3. with lesser animals also, treatment was very favourable, especially of inflammatory diseases of the internal organs.
At St Ann’s, for example, out of three pigs with malignant black distemper, a disease considered virtually incurable, two recovered after use of the bath.
Of course, with such a small survey, the results were not statistically significant and some observations were contested. Mr St John Jefferyes of Blarney Castle, on reading an account of the inspection of his Turkish bath in the Farmers' gazette had written a letter to the Secretary of the Royal Agricultural Society 'stating the truth about his bath' which he had hoped would have been published.
At a meeting of the society in Cork, he explained how a tenant of his had claimed some success in curing distemper in cattle by the use of a Turkish bath. In his (Jefferyes) absence his clerk had, without his authority, erected a bath at a cost of £26, and this had been inspected by Mr Ball and Mr Wade, who had been brought there by Dr Barter. There was one part of the report, he had claimed, which was so surprising that he did not know how the visitors could have swallowed it,
namely, that a cow which was put in the bath sick, would be well next day, and would be turned out. His experience of the Turkish Bath for three or four months was this: He had several cows attacked with distemper during the time. Four or five of those recovered without going near the baths; three or four died in the bath; and he had not a single recovery in the bath; consequently it was impossible to call it a remedy for lung distemper.
He continued that Mr Forrest, a tenant of his, had sent two of his cattle into the bath and both had died. The Turkish bath as a cure for pleuro-pneumonia was a 'perfect sham' and if all his cows were ill he would not send a single one there if it were right next door.
The vigour of Mr St John Jefferyes' response is surprising, since he and his wife had both been Barter's guests at the laying of the foundation of the new Turkish bath at St Ann's on 5 June 1856. He might, therefore, at some time have been a satisfied patient of Dr Barter, and even a personal friend.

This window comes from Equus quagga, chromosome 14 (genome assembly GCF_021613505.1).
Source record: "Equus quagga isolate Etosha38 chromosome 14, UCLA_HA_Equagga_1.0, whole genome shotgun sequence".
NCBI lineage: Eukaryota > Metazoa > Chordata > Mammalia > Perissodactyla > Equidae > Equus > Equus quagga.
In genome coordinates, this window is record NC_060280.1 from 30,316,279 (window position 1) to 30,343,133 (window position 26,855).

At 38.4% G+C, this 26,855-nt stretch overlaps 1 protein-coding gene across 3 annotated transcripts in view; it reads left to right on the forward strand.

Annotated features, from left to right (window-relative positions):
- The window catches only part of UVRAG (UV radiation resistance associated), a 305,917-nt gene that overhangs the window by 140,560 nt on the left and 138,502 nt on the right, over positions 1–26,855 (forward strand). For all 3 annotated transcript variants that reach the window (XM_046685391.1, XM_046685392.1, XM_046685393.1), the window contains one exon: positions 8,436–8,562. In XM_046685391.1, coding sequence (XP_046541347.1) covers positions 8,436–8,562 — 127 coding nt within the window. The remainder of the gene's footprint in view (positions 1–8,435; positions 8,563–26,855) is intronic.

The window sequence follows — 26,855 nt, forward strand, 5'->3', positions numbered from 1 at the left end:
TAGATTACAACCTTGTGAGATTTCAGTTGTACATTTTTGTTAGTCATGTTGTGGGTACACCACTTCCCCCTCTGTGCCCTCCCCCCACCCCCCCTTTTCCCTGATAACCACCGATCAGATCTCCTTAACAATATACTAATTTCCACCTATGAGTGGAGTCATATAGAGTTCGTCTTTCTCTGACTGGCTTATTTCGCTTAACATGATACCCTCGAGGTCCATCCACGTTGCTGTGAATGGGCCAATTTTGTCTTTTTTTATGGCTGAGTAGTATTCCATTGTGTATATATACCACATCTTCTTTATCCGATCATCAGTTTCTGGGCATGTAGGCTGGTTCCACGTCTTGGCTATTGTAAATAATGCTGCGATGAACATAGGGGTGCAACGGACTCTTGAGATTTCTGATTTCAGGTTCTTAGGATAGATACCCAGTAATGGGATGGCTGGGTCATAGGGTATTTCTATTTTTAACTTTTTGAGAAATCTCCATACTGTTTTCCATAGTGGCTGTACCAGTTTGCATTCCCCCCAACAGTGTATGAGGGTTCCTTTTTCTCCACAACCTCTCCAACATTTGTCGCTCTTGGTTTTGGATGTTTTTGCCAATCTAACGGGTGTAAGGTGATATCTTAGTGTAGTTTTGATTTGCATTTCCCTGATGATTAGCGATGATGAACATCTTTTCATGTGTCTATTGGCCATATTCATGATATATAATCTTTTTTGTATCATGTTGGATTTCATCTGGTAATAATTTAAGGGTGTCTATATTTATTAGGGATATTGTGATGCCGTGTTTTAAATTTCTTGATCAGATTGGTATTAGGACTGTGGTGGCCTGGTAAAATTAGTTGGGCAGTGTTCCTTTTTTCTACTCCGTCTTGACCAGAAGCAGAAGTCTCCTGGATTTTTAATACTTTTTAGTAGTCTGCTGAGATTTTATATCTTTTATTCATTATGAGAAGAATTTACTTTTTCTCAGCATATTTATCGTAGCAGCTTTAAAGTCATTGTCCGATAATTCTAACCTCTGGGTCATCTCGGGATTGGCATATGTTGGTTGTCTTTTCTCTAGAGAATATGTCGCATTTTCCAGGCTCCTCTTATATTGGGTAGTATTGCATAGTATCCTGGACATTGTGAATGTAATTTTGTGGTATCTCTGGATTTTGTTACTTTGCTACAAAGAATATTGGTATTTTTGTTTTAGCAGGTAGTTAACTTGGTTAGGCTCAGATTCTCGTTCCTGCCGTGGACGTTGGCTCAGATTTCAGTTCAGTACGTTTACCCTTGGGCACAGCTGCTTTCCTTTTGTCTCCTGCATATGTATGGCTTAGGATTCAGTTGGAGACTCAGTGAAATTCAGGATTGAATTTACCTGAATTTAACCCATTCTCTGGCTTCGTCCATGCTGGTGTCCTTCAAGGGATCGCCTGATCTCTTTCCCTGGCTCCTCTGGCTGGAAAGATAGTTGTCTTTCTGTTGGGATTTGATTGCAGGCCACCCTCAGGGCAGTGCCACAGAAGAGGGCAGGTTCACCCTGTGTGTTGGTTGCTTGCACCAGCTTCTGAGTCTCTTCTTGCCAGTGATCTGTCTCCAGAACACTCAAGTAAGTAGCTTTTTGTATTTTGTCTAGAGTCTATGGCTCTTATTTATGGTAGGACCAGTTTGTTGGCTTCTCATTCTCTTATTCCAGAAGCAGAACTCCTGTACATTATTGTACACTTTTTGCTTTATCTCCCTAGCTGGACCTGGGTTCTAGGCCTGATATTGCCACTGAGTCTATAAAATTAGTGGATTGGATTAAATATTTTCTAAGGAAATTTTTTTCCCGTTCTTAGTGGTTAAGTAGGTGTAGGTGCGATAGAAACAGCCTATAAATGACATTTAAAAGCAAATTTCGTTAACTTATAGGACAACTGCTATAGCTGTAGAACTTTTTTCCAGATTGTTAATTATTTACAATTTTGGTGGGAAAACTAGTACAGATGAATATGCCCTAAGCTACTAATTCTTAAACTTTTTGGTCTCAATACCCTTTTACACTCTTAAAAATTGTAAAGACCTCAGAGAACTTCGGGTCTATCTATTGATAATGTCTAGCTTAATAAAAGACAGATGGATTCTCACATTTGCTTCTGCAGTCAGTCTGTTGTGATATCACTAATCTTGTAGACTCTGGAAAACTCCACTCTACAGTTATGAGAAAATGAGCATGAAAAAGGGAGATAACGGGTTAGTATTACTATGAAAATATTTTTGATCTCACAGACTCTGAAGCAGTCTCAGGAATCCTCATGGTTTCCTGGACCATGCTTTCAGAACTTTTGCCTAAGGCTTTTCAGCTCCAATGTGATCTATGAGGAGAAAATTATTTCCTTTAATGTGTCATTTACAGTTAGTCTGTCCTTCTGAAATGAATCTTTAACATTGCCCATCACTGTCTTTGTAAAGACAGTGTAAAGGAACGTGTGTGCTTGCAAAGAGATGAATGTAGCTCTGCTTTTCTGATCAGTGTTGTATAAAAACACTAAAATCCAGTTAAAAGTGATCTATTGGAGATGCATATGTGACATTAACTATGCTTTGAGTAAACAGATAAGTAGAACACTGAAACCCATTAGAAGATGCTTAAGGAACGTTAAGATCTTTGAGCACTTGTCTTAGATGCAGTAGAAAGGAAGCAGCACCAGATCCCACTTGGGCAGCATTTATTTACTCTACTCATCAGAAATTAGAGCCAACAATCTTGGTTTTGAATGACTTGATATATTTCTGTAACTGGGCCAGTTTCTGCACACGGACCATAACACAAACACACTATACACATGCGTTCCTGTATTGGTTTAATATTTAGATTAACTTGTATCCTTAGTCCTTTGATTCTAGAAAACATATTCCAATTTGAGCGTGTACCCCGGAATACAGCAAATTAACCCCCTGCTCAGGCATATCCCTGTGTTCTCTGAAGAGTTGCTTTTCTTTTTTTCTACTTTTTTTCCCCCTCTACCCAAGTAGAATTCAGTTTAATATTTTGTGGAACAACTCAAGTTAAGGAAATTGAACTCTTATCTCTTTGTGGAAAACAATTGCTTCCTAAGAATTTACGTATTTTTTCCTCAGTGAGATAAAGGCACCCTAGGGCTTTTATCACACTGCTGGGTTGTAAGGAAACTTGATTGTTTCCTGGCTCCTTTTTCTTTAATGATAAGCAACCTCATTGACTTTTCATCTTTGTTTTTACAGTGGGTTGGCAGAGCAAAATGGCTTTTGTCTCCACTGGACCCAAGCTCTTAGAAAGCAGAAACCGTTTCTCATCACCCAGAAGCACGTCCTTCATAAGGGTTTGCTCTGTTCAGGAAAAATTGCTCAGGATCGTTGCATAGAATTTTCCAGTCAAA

Nevertheless, the report received widespread publicity, and undoubtedly encouraged the spread of Turkish baths for animals. It was read not only in Irish farming circles, but also abroad, as far afield as Australia.
In 1866, Charles Hamilton Macknight built a Turkish bath—which still survives—on his property, Dunmore, in the Western District of Victoria. Macknight’s great interest at that time was the breeding of merino sheep, despite the locality making them prone to attacks of fluke. But on October 7, 1867, he wrote in his journal that he had successfully run sheep through the bath, and ‘effectively killed the ticks at 80°’.
John Enraght Scriven, in an article Four years’ experience of the bath on an Irish farm, stated that he now treated horses, sheep, pigs, dogs, cats, hens and chickens in it.
The fire was permanently lit, the floor above was tiled so that the bath acted also as a kiln for drying grain, and the furnace gave a constant supply of hot water. The total cost for fuel, working, and repairs was £30 per year, including the attendant’s wages.